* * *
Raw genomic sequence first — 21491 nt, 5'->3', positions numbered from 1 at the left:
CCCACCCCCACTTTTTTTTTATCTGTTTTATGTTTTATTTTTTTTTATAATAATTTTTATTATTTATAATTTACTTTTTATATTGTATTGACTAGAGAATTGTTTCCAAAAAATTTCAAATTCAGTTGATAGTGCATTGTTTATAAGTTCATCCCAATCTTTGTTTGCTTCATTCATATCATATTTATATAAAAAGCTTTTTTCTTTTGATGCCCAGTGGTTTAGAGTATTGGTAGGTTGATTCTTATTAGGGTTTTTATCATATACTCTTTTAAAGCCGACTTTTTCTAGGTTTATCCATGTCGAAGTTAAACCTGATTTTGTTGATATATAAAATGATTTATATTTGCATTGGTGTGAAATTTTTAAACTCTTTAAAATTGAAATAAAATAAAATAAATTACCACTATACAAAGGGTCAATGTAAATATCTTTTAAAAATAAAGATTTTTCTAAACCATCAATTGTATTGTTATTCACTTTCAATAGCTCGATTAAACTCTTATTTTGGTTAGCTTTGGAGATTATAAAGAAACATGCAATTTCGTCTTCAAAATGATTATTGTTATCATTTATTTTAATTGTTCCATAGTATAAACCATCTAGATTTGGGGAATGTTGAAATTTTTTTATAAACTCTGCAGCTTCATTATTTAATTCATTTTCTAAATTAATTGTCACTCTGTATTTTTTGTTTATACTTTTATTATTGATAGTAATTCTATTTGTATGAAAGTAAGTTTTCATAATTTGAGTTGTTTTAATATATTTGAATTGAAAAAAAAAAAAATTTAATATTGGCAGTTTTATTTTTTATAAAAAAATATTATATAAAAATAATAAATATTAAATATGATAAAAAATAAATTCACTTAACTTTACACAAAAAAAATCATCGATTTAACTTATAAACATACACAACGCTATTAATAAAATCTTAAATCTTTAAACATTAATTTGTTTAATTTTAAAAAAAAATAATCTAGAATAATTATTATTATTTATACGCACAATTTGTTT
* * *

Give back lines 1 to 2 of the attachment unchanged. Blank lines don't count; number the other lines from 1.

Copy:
Raw genomic sequence first — 21491 nt, 5'->3', positions numbered from 1 at the left:
CCCACCCCCACTTTTTTTTTATCTGTTTTATGTTTTATTTTTTTTTATAATAATTTTTATTATTTATAATTTACTTTTTATATTGTATTGACTAGAGAATTGTTTCCAAAAAATTTCAAATTCAGTTGATAGTGCATTGTTTATAAGTTCATCCCAATCTTTGTTTGCTTCATTCATATCATATTTATATAAAAAGCTTTTTTCTTTTGATGCCCAGTGGTTTAGAGTATTGGTAGGTTGATTCTTATTAGGGTTTTTATCATATACTCTTTTAAAGCCGACTTTTTCTAGGTTTATCCATGTCGAAGTTAAACCTGATTTTGTTGATATATAAAATGATTTATATTTGCATTGGTGTGAAATTTTTAAACTCTTTAAAATTGAAATAAAATAAAATAAATTACCACTATACAAAGGGTCAATGTAAATATCTTTTAAAAATAAAGATTTTTCTAAACCATCAATTGTATTGTTATTCACTTTCAATAGCTCGATTAAACTCTTATTTTGGTTAGCTTTGGAGATTATAAAGAAACATGCAATTTCGTCTTCAAAATGATTATTGTTATCATTTATTTTAATTGTTCCATAGTATAAACCATCTAGATTTGGGGAATGTTGAAATTTTTTTATAAACTCTGCAGCTTCATTATTTAATTCATTTTCTAAATTAATTGTCACTCTGTATTTTTTGTTTATACTTTTATTATTGATAGTAATTCTATTTGTATGAAAGTAAGTTTTCATAATTTGAGTTGTTTTAATATATTTGAATTGAAAAAAAAAAAAATTTAATATTGGCAGTTTTATTTTTTATAAAAAAATATTATATAAAAATAATAAATATTAAATATGATAAAAAATAAATTCACTTAACTTTACACAAAAAAAATCATCGATTTAACTTATAAACATACACAACGCTATTAATAAAATCTTAAATCTTTAAACATTAATTTGTTTAATTTTAAAAAAAAATAATCTAGAATAATTATTATTATTTATACGCACAATTTGTTT